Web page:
Melting in the middle of a stifling heatwave, we slumped in our hammocks as we considered our options. Yes we’d travelled a long way to reach Ometepe Island in Nicaragua, but the thought of leaving the cover of our farm building (and its fresh fruit smoothies) to trek to a waterfall three hours away filled us with dread.
Three hours away by foot was a stunning waterfall, and with some reluctance, we decided we should really go and see it. Given the forecast for the weather only getting hotter, it was now or never. So with our backpacks loaded with water and chocolate bars, we left the cool comfort and security of the farm and headed out into the sweltering heat.
Trudging down the dusty farm road, we ducked under any shade we could find from overhanging trees. Ten minutes later we hit the shoreline and took a left. Gone was any chance of shade, and we made our way along the desolate and dusty lake side for 30 minutes until we reached the ‘beginning’ of our trek to the waterfall.
Our jaws dropped. All around us had been arid, dusty, yellow stones and rocks, but suddenly we found ourselves in an oasis of green as we began our ascent. A lush, landscaped driveway stretched out in front of us, sprinklers and gardeners keeping the area pristine. This of course, was the beginning of the national park area, but it still took us by surprise.
The abundance of life was fleeting, as we reached the end of this pathway to find a sign stating “Waterfall: 2km”. The fun was over, it was time to climb. Over the next two hours, we made our way through varied landscapes, from arid dry pastures to lush green jungle.
At this point the mercury was tipping 40 degrees, we grew lethargic and tired as we left the jungle and began our climb up the dried out river bed. Huge boulders blocked our way, as we slowly made our way up the river. After an hour and a half of sweaty Nicaraguan trekking, we stopped, and asked ourselves a question all trekkers dread:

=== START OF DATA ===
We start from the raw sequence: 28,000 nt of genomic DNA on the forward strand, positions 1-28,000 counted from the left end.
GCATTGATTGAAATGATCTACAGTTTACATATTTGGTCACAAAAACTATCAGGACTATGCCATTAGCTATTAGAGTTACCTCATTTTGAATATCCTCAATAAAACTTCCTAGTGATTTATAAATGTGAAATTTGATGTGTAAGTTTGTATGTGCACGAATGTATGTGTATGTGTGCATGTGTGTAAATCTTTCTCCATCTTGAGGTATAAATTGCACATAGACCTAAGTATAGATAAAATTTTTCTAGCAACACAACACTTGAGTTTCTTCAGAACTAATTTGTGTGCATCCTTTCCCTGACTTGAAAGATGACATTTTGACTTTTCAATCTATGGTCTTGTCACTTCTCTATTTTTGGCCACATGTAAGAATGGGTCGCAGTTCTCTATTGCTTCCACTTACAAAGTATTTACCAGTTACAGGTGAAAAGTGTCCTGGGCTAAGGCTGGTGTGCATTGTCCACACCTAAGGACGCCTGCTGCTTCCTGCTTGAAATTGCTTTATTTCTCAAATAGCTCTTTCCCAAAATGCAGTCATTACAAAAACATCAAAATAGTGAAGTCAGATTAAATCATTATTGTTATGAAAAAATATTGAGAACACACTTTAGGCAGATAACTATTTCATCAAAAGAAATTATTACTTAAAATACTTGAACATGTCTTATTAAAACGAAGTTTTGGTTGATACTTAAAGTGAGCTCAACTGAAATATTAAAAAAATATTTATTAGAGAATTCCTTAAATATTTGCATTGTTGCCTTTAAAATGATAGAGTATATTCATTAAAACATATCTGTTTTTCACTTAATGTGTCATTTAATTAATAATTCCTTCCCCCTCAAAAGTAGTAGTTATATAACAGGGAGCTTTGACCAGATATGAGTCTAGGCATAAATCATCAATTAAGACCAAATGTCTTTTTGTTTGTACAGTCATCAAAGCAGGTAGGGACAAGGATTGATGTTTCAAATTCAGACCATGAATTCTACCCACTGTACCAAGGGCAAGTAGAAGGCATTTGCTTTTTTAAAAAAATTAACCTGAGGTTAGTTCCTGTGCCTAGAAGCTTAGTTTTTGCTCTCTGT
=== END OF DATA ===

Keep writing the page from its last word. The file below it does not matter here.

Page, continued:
“Are we going the right way?”
I mean, we hadn’t seen a sign for the waterfall for the last 45 minutes, there had been numerous moments where we could have gone left or right, and we hadn’t seen anyone, or any signs of life since the last waterfall marker. But what to do? Turn back and check along the other routes? Soldier on? In the end, Laura made the most selfless decision of all time. She had decided the best course of action was for her to sit down and relax whilst I went on ahead to figure out if we were going in the right direction! Wow.
Off I went, searching for any clues that we might be heading in the right direction. The first 10 minutes brought no signs, but then the sign we had hoped for! Cascada 0.5 km! We were on the right path. Laura rejoined the trek, full of energy after her self decided rest. 15 minutes later, we clambered out of the river bed, edged our way round a turn in the valley, and suddenly in the distance, we saw what we had worked so hard to reach.
The valley we had been clambering through for the past two hours suddenly narrowed, its two towering sides coming together to form an impasse in front of us. Water powered over from the ledge 50 metres above us, turning into mist as it reached the bottom. We basked in the cool mist for some time, glad to have made the arduous journey.
And so it was time to make our way back down with a spring in our step, only this time the afternoon was cooling slightly, we were going down hill, and awaiting us back at the farm were two hammocks with our names written all over them. Safe to say we didn’t budge for quite a while.